Wed, 01 Feb 2023 06:27:19 GMT
Zia Mandviwalla grew up in the Middle East, and being able to watch a movie was a fuzzy experience, at best, limited to censored bootleg video tapes. “There were no cinemas and Basic Instinct was only 20 minutes long. Instead of celluloid dreams, I grew up with a fascination with other people’s lives and a keen eye for people-watching,” says Zia.
One day, she decided to shoot a short film in her back garden while mulling over her future career path after graduation. It clicked. Zia spent the next few years chasing down film projects.
“I made anything I could: short films, wedding videos, music videos, instructional videos. I cut the news on a rural TV station (ask me anything about bovines). I documented the crazies in my neighbourhood; my travels in India; and I traded filming live music performances for free tickets to gigs. I eventually turned all of this into running around the world shooting films, commercials and episodes of Chef’s Table.”
Zia loves the sense of adventure in every gig she works on, and as she says, it’s tourism in unfamiliar worlds. “It’s seeing the beauty in someone else’s everyday and making it magic… It’s truly a privilege.”
Her passion swept her along, eventually leading to a call from the Festival De Cannes informing her that her short film had been accepted into the main competition. It was a defining moment for Zia.
“Truthful performance is the connective tissue for everything - I love enveloping an audience in unquestionable humanity. And then I excavate the story for the right visual language. I’m always looking for a lyricism in the camera that speaks to the deeper ideas at work and the underlying feeling of each film,” she says.
Saying something of substance and significance is everything to Zia, and it keeps her pushing the boundaries in her directing from her home ground in New Zealand.
At the heart of this story was the father/daughter relationship, and we wanted to hit the ground running with a dynamic that felt real. So, we got together and created a shared history. We talked through and improvised memories and milestones of their relationship: Dad’s experience of her first day at school; that 12th birthday party when someone’s hair caught on fire; bringing the dog home from the shelter for the first time. We made these moments part of our actors’ on-screen DNA. It wasn’t part of what we were shooting but it was woven into the fibres of their performance. When we got to set, they were already breathing in sync. The rest was about just existing in the present.
Also, that’s my dog Goose in the spot.
How do you create a visual language for a story about a piece of code that addresses a human story of inclusion and representation? It was the first question we asked ourselves.
We started to look at data collection online. I mean really look at how this gendered and misgendered people. For the first time, I found myself questioning why an airline needed to know my gender, or seeing that on mortgage application forms male and female were the only options offered, or wondering what was up with all those gender reveals.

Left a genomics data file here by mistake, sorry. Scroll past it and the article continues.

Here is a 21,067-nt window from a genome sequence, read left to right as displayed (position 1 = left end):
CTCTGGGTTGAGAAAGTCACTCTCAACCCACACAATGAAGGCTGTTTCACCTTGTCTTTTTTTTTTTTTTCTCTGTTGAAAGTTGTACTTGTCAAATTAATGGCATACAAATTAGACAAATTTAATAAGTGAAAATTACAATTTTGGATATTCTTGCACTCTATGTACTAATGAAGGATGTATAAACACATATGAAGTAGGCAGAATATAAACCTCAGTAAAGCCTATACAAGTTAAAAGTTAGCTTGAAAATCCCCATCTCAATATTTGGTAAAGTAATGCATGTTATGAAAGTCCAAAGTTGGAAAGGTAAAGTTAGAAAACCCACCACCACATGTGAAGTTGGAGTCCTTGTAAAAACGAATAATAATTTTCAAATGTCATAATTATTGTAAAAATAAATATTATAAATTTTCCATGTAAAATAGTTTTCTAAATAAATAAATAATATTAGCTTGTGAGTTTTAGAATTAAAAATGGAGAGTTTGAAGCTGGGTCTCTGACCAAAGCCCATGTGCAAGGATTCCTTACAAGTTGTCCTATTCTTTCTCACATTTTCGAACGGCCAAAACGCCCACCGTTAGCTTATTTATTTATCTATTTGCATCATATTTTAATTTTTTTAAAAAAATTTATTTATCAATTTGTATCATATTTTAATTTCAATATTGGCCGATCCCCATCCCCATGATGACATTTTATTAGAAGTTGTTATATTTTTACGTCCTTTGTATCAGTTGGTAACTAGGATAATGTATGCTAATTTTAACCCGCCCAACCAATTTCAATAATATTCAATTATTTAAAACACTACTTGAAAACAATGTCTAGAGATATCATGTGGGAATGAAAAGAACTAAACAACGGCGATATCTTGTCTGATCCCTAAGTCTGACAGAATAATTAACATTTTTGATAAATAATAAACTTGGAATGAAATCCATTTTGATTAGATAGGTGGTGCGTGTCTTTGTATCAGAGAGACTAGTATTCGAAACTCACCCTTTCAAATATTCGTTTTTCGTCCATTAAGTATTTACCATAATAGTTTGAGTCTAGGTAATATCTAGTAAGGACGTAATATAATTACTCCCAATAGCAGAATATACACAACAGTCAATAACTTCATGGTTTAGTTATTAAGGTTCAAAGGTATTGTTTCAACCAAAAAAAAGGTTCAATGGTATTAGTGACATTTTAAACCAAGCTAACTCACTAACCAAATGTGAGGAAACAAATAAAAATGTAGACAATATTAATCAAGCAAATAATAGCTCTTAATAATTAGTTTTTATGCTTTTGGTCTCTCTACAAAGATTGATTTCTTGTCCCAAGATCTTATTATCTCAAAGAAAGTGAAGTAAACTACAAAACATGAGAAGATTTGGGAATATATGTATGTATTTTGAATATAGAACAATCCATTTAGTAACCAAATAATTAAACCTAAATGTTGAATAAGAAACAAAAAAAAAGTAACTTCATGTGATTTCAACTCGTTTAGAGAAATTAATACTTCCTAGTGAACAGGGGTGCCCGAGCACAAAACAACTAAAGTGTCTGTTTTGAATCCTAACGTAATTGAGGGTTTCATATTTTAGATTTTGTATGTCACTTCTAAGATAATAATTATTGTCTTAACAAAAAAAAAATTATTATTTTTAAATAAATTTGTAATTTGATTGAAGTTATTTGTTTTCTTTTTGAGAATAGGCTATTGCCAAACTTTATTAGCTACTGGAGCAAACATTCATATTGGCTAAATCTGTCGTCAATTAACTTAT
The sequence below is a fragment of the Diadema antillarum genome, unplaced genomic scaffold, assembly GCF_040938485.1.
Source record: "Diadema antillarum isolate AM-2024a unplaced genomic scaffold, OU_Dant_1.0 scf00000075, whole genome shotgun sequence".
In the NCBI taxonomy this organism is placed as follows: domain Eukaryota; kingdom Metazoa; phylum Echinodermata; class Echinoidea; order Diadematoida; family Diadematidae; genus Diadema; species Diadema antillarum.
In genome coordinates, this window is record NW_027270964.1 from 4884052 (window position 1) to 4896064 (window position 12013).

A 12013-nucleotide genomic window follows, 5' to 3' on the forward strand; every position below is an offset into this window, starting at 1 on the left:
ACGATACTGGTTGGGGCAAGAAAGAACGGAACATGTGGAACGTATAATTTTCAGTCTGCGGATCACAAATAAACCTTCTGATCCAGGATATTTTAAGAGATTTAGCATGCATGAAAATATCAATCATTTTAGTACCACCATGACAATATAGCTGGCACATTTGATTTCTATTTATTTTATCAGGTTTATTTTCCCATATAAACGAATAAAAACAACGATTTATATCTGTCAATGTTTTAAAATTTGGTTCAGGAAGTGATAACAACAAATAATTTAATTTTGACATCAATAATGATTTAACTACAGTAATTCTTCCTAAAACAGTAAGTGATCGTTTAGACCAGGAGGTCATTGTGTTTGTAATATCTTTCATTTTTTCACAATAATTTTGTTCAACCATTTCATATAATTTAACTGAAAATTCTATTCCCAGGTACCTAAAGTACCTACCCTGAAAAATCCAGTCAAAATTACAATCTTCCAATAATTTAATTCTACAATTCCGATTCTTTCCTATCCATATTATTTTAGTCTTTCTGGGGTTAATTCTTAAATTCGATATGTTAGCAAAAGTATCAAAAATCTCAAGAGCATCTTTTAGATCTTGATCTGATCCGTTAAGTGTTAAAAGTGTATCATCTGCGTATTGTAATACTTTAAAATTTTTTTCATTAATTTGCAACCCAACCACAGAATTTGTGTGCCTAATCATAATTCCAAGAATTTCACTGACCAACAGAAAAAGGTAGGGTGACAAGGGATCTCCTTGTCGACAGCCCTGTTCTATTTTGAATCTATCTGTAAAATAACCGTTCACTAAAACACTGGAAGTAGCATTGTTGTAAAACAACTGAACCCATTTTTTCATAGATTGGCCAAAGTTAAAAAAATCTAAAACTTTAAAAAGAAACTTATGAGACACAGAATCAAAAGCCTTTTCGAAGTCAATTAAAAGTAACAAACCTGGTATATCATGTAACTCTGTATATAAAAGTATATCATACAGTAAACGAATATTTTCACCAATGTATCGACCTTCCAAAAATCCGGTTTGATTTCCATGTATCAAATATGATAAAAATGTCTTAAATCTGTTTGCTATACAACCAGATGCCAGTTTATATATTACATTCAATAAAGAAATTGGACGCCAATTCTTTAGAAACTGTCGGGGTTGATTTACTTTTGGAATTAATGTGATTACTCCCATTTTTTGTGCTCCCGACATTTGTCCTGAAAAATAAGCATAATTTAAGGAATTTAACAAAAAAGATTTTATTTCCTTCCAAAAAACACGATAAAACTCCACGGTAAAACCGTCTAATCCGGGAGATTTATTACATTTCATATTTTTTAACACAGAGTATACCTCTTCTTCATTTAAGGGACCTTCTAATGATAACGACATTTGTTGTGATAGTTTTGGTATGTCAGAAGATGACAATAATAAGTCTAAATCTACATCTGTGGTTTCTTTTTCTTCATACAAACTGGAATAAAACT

We wanted to speak to the messages this puts out about gender. We thought about our relationship to screens, the boxes we tick and the pixels that define us. And ultimately, we wanted to create a visual arc where our previously unseen talent became both seen and celebrated at the end.
There is an alarming and heart-breaking number of people who remain in abusive relationships in order to protect their pets. Leaving is hard enough without worrying for the safety of those most vulnerable in your household. We asked ourselves the questions ‘What would you do if you did leave?’ ‘Where would you go?’ ‘What would you do?’ Our character’s journey was a response to those questions. The whole time, we balanced the vulnerability of the three lives inside that car with a young woman desperately holding it together while trying to find safety.
Miss Tootsie didn’t take too kindly to us when we first arrived in Lexington. Even though she’d agreed to be part of the show, she didn’t quite realise that a film crew would be tailing her every minute of the day. She didn’t want to talk about her past. She certainly didn’t want us to come to church with her and she ripped into me and the DP at 4am over a smoky pit of coals and sausage because she thought we were going to be arriving later.
The absolute joy of this episode of Chef’s Table is that every so often, Miss Tootsie calls us (in New Zealand) to check on ‘how y’all are doin’. You’ll see from the episode, she let us film in her church and also allowed us into her home, into her life and into her heart. When we cut this episode, we referred to her as being like a Greenland Shark - a majestic, beautiful and battle-scarred soul who has lived and endured.
It was a pleasure to get to know this incredible woman and it was an honour to tell her story.
We were all sitting in our homes at the start of Covid lockdown wondering what was going to happen to the world as we knew it. Covid numbers were rising, lockdowns were extending and we were given the challenge to make something emotional, rousing and inspiring - something to keep the nation going. With just empty spaces.
We were given special dispensation from the government (I still have my letter somewhere) to work. For Tomorrow was shot with a three-person crew who headed out into the silent, empty world with a camera. I was not one of them. I remained at home, not realising this was about to be the first of many remote shoots from my living room.
Through the process we leaned into the humanity that was missing from our frames - the voices in the music, the evocation of the missing humanity within those spaces. We wanted everyone to sense the lives lived, the breaths taken and feel hope that we would all return.
It’s great to be back.